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Author Topic: Question - 600 Volts to 12 Volts?  (Read 1319 times)
DAPAQ2
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« on: March 06, 2013, 01:01:51 AM »

Gang,

I'd like to ask if anyone know of any DC to DC power converters on the market that will take 600 Volts D.C. and drop it down to 12 Volts D.C.?

Thanks,

Doug
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DAPAQ2
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« Reply #1 on: March 06, 2013, 05:38:30 AM »

... or if not down to 12 volts D.C., what about reducing 600 Volts D.C. down to any lower voltage?

Anyone make D.C. to D.C. converters with an input voltage of 600 d.c.?

Thanks,

Doug
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K8AXW
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« Reply #2 on: March 06, 2013, 08:28:53 AM »

Doug:

I've never heard of a 600vdc to 12vdc converter.  I was reminded of an old saying, "There's reason to all things!"

Going from 600vdc down to 12vdc is about as close to unreasonable as I can imagine.  The main thing I would always worry about is if I had a component or circuit failure and the 600v gets into my 12v load.

You could change out the transformer powering the unit to give you a lower secondary voltage and go from there.  But this would probably mean changing the filter circuit as well because of the current capability or demand of the 600V vs. the 12V loads.

At this stage you're redesigning a power supply and so what would be the point?

« Last Edit: March 06, 2013, 08:35:03 AM by K8AXW » Logged
KD0REQ
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« Reply #3 on: March 06, 2013, 10:31:54 AM »

you can't find a wall wart for two bucks in a thrift store?
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KG4RUL
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« Reply #4 on: March 06, 2013, 07:58:21 PM »

On subway cars, we used Motor-Generator sets to get 700VDC down to 120VAC and 24VDC.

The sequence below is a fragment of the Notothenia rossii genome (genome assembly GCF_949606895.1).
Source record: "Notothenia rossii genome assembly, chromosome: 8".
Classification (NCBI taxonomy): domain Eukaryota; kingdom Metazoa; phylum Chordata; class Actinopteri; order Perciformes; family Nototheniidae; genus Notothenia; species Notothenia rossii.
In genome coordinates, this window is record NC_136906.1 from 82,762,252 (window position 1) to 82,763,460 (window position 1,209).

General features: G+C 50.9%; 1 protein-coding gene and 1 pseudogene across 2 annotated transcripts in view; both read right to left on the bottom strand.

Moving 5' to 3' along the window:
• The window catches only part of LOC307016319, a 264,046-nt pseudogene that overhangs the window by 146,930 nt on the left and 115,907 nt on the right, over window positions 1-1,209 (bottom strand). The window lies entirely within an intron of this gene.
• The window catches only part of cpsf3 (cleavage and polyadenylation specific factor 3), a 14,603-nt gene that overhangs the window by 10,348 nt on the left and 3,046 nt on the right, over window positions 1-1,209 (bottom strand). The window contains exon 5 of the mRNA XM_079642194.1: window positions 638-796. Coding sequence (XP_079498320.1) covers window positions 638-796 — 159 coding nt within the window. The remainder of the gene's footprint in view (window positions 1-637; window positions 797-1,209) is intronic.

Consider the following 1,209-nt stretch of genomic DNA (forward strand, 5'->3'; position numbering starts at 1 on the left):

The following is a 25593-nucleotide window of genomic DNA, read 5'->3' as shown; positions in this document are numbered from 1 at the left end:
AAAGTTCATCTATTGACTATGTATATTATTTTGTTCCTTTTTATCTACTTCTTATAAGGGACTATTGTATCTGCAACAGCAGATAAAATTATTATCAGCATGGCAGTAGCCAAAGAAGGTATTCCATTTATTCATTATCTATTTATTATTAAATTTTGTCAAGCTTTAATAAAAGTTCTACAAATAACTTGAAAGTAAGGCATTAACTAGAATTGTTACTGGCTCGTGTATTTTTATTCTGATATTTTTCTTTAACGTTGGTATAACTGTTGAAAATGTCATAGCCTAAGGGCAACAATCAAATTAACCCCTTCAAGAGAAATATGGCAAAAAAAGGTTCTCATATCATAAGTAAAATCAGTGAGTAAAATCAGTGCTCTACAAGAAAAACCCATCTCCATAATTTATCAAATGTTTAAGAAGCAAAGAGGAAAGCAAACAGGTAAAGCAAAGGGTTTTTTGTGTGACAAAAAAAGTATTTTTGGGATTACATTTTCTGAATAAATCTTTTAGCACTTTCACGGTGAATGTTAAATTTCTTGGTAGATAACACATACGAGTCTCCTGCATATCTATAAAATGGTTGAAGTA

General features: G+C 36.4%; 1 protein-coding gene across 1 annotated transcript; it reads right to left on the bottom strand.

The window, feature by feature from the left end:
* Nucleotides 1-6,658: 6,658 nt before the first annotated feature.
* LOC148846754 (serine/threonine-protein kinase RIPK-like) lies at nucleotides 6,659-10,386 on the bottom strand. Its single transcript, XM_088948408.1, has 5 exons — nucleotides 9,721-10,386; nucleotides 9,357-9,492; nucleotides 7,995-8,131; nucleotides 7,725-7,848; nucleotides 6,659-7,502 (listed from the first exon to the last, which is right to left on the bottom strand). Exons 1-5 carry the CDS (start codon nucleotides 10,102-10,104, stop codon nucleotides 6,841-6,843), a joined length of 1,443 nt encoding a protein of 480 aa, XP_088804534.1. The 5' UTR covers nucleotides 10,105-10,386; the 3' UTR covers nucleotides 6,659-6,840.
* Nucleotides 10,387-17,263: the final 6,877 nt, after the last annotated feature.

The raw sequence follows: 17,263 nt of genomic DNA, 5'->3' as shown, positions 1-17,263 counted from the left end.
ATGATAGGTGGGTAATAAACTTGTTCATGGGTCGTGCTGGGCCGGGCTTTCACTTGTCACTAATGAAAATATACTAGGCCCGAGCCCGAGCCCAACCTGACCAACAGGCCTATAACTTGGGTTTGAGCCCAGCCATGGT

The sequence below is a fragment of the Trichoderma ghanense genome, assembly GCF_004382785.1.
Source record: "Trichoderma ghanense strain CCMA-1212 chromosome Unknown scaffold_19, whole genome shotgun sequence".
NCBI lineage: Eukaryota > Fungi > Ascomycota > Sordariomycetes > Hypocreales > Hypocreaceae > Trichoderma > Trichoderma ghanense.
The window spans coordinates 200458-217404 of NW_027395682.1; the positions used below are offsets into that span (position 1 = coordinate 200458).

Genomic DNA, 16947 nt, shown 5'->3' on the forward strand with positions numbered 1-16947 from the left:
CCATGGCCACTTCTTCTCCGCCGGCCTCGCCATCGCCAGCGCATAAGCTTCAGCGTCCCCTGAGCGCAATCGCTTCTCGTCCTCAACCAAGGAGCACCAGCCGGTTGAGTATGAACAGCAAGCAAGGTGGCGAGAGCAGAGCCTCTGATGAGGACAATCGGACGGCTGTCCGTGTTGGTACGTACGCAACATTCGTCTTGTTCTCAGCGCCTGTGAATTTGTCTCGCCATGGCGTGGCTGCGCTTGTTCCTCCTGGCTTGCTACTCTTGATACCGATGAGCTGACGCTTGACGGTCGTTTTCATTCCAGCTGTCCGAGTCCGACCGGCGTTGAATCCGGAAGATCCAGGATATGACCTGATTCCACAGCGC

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KE3WD
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« Reply #5 on: March 07, 2013, 06:16:52 AM »

Not enough info given to give a valid answer. 

Current ratings of the 600VDC supplied, plus the amount of Current needed at the 12VDC level are important here. 

The voltages alone are just not enough to define the problem.


73
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AA4PB
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« Reply #6 on: March 07, 2013, 06:25:14 AM »

Exactly! If you only need 10mA at 12V then a simple resistor and zenier could work. If you need 10A at 12V then it's a whole lot more complex problem.
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AC2EU
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« Reply #7 on: March 07, 2013, 06:35:31 AM »

Some sort of dc-dc bucking regulator might be possible, but that is a big difference in voltage.
A step down inverter that will tolerate 600v input would probably be the the most efficient choice.

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K9YLI
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« Reply #8 on: March 09, 2013, 09:25:00 AM »

Un answered question.  where does the  600 volts come from..   
Perhaps it would be easier  to  use the input to the 600 v  dc to convert to  12 volts.
Not many 600 volt  generators out there.  So  x voltage  up to 600 vdc.
then why not  X voltage  down to  12 v dc.
un less its  from an industrial machine  and the need for  a radio init.

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M0HCN
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« Reply #9 on: March 09, 2013, 12:27:19 PM »

Not viable with a standard buck converter as the duty cycle would be tiny, so it would have to be some kind of forward or flyback affair which is good as it means isolation is possible.

I don't know of anything much off the shelf, but it does not look like being that hard a design problem (The output of the PFC stage in a standard mains switchmode supply is 400V or so, so something similar to the output half of a decent switcher would get you there.

800V and even 1200V mosfets are commonplace these days, half bridge into a transformer with capacitive divider on the other side and rectify the output, it is almost textbook design.

TL494 or similar as a controller, with opto for the feedback at maybe 100Khz or so?

How much power are we talking?
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